Inspired by insects, robotic engineers create machines that can aid in search and rescue, pollinate plants and detect gas leaks
Heavy robots are limited in what they can do. Building smaller, more agile robots, similar to how insects move and work, could greatly expand the capabilities of robots.
“If we think about insect jobs that animals can’t do, it inspires us to think about what smaller robots can do, which larger robots can’t,” said Kevin Chen, assistant professor of electrical engineering at MIT.
Most of the developments are in the research phase, years of marketing. But they offer tempting solutions to a range of industries, including emergency response, agriculture and energy.
Experts said the research is fast-paced for several reasons. Electronic sensors are getting smaller and better, in large part due to smartwatch research. Manufacturing technologies have evolved, making it easier to build small parts. Small battery technology is also improving.
But there are still many challenges. Small robots cannot copy the workload of a larger robot. Although the batteries are improved, they need to be smaller and more powerful. The miniature parts that convert energy into automated motion, called actuators, must become more efficient. Sensors should be lighter.
“We start by looking at how insects solve these problems, and we’re making significant progress,” said Sawyer B. Fuller, an assistant professor who directs the University of Washington’s Autonomous Insect Robotics Laboratory. “But there are a lot of things… we don’t have yet.”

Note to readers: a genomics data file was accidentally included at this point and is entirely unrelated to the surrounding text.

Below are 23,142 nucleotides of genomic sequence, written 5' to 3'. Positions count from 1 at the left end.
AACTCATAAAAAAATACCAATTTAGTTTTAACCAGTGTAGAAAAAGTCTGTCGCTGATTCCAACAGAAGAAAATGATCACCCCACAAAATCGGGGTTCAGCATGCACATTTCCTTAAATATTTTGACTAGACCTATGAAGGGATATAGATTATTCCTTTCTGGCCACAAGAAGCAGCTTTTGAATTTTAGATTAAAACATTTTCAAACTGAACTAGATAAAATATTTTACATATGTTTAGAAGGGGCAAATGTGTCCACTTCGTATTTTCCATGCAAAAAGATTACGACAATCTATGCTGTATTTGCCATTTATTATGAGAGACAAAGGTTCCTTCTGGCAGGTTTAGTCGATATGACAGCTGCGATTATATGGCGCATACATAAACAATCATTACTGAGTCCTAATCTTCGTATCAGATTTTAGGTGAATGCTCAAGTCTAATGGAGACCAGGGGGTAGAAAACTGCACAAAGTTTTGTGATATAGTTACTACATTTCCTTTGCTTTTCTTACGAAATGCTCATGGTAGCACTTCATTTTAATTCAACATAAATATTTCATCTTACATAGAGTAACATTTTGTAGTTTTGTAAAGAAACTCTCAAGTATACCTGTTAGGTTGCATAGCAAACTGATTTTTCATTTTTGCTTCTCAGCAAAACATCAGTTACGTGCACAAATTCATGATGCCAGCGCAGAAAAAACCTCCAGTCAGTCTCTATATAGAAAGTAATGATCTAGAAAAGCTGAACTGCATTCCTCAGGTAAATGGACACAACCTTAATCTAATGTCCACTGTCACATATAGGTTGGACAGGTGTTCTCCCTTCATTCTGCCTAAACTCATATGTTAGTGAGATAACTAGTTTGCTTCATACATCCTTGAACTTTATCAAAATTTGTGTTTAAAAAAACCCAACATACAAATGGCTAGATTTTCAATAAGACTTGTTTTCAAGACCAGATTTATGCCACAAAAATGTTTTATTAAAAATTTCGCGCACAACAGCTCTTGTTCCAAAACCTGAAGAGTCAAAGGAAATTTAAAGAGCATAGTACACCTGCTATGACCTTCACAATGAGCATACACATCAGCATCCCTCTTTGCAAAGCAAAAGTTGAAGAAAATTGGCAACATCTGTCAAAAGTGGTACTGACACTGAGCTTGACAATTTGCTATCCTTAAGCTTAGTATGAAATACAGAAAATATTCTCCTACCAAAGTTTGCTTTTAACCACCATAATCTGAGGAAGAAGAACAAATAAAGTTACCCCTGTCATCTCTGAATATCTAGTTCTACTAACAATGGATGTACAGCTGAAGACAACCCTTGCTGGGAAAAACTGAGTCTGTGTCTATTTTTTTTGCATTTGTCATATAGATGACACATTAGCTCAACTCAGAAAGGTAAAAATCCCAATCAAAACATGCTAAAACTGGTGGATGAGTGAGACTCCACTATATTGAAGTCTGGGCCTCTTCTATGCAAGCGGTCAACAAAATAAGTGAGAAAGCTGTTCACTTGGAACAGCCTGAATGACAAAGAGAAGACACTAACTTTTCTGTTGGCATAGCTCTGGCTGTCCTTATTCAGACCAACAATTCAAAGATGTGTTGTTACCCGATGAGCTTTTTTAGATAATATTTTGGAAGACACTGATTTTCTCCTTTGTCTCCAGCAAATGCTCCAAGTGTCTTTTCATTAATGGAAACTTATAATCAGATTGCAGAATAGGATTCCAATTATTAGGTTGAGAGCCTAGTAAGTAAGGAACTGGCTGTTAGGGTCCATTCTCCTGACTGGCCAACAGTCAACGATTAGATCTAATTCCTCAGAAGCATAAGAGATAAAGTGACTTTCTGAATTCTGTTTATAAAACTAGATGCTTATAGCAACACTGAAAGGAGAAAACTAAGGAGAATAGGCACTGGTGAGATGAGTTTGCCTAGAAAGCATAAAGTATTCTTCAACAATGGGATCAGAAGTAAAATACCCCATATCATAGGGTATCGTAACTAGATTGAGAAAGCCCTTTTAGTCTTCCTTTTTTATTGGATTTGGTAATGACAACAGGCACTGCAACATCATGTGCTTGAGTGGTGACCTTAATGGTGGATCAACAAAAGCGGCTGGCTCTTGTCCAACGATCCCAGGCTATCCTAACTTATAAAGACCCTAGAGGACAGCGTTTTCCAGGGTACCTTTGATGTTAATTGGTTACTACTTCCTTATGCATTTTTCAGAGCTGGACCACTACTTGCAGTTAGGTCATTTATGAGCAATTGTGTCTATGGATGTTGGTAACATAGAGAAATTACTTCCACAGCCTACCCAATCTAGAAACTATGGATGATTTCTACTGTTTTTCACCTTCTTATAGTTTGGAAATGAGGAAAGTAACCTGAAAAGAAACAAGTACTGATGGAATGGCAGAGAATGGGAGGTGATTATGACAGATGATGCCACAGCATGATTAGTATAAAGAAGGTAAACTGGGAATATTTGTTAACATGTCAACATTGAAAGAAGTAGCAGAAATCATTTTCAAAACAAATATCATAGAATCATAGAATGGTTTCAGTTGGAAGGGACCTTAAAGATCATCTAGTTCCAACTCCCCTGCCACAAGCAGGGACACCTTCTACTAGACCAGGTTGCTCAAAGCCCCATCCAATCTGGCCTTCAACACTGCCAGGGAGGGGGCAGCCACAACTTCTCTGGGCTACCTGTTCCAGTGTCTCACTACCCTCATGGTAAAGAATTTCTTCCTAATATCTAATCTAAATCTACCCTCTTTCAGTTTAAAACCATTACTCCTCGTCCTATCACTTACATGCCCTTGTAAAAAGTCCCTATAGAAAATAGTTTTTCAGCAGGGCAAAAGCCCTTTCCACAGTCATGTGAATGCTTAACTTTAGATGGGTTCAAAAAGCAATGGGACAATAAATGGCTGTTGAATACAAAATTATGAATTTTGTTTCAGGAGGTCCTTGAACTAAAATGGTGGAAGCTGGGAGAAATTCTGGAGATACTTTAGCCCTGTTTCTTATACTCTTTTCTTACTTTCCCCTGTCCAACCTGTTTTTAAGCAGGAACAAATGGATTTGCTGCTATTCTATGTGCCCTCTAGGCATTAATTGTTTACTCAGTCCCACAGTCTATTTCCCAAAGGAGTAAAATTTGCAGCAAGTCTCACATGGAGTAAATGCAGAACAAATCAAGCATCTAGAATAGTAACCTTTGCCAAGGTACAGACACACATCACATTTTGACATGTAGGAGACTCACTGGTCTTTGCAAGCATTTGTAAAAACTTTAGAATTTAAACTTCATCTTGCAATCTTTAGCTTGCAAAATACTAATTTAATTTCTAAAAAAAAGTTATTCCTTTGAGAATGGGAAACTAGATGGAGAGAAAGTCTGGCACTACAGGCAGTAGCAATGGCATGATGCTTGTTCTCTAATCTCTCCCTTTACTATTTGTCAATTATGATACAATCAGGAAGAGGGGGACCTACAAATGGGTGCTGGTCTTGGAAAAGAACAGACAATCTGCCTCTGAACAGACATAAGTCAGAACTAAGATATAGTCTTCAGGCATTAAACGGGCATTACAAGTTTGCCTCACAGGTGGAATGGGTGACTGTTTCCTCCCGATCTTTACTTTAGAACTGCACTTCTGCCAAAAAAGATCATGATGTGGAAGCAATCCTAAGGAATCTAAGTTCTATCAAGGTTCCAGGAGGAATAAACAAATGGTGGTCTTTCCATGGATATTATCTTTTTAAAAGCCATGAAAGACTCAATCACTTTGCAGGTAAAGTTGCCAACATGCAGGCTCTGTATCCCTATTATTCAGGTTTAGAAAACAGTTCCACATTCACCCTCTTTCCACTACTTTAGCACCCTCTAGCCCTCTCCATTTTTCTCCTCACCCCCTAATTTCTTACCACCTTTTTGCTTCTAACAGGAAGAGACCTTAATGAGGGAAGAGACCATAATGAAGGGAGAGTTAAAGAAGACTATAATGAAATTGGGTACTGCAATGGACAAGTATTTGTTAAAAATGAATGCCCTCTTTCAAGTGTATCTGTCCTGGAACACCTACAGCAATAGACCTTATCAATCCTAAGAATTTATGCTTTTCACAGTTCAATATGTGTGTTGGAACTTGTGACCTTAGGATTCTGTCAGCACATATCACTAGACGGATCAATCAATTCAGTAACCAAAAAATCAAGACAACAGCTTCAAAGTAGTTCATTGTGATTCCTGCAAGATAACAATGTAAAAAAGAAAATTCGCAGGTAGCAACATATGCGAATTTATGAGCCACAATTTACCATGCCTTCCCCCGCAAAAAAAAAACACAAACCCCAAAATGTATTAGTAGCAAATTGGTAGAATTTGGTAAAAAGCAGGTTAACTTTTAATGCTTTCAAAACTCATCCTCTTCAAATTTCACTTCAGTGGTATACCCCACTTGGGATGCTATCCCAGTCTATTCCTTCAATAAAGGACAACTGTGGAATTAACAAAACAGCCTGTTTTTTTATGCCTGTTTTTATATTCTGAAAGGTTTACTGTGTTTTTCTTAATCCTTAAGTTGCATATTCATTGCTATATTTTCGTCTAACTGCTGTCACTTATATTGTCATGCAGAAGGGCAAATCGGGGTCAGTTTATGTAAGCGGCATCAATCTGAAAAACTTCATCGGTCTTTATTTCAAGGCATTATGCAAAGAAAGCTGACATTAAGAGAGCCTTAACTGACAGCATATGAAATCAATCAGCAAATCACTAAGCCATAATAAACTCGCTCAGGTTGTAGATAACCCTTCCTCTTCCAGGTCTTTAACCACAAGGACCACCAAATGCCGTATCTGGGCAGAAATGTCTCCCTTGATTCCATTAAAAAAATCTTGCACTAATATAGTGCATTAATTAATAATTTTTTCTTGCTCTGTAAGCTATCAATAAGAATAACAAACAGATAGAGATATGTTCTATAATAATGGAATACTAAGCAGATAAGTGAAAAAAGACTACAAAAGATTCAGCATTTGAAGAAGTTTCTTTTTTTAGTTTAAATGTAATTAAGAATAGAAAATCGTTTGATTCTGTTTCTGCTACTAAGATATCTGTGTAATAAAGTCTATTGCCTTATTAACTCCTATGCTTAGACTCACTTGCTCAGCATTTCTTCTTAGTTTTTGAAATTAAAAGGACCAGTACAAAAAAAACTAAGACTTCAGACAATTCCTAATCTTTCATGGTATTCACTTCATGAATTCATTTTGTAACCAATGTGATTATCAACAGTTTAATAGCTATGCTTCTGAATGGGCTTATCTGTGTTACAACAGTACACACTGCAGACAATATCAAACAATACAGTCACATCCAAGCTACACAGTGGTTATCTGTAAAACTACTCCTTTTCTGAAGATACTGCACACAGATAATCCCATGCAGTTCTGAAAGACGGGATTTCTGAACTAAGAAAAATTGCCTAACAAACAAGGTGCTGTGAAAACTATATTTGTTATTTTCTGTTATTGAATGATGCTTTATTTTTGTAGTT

Much of the insect robotics research can be broken down into a few areas, the researchers said. Some scientists are building an entire robot to mimic the movement and size of real insects, such as bees and lightning bugs. Others put electronics on and control living insects, essentially creating cyborgs (beings with both organic and mechanical aspects). While some are experimenting with a hybrid – connecting parts of a live insect, such as antennae, to a robot.
Robotic engineers began searching for insects for inspiration about 10 to 15 years ago. At that time, only a few research laboratories were studying it. “Ten years ago, I honestly think it sounded more like science fiction,” Chen said.
But over the years, more researchers have entered the space, in large part due to advances in technology. Chen added that much of the activity has been driven by developments in carbon fibers and lasers, which can make “very cool features and complex structures” on a small scale.
Electronic sensors have also improved, in large part because smartphones and smartwatches spurred research to make smaller electronic parts.
“If you think about your smartphone, there are many sensors inside,” Chen said. “You can really take advantage of a lot of these sensors or put those sensors into small scale robots.”
Kenjiro Fukuda, a researcher at the Riken Institute for Thin Devices in Japan, leads a team attaching 3D-printed sensors to hissing Madagascar crickets. The sensors act like a small backpack containing solar panels for power; A blue-toothed sensor for remote control and specialized computers connects to the cockroach’s abdomen and sends small shocks to direct it to the left or right.
Fukuda envisions these cyborg cockroaches helping out in emergencies, such as an earthquake. He said survivors may be under the rubble and difficult to see with the naked eye.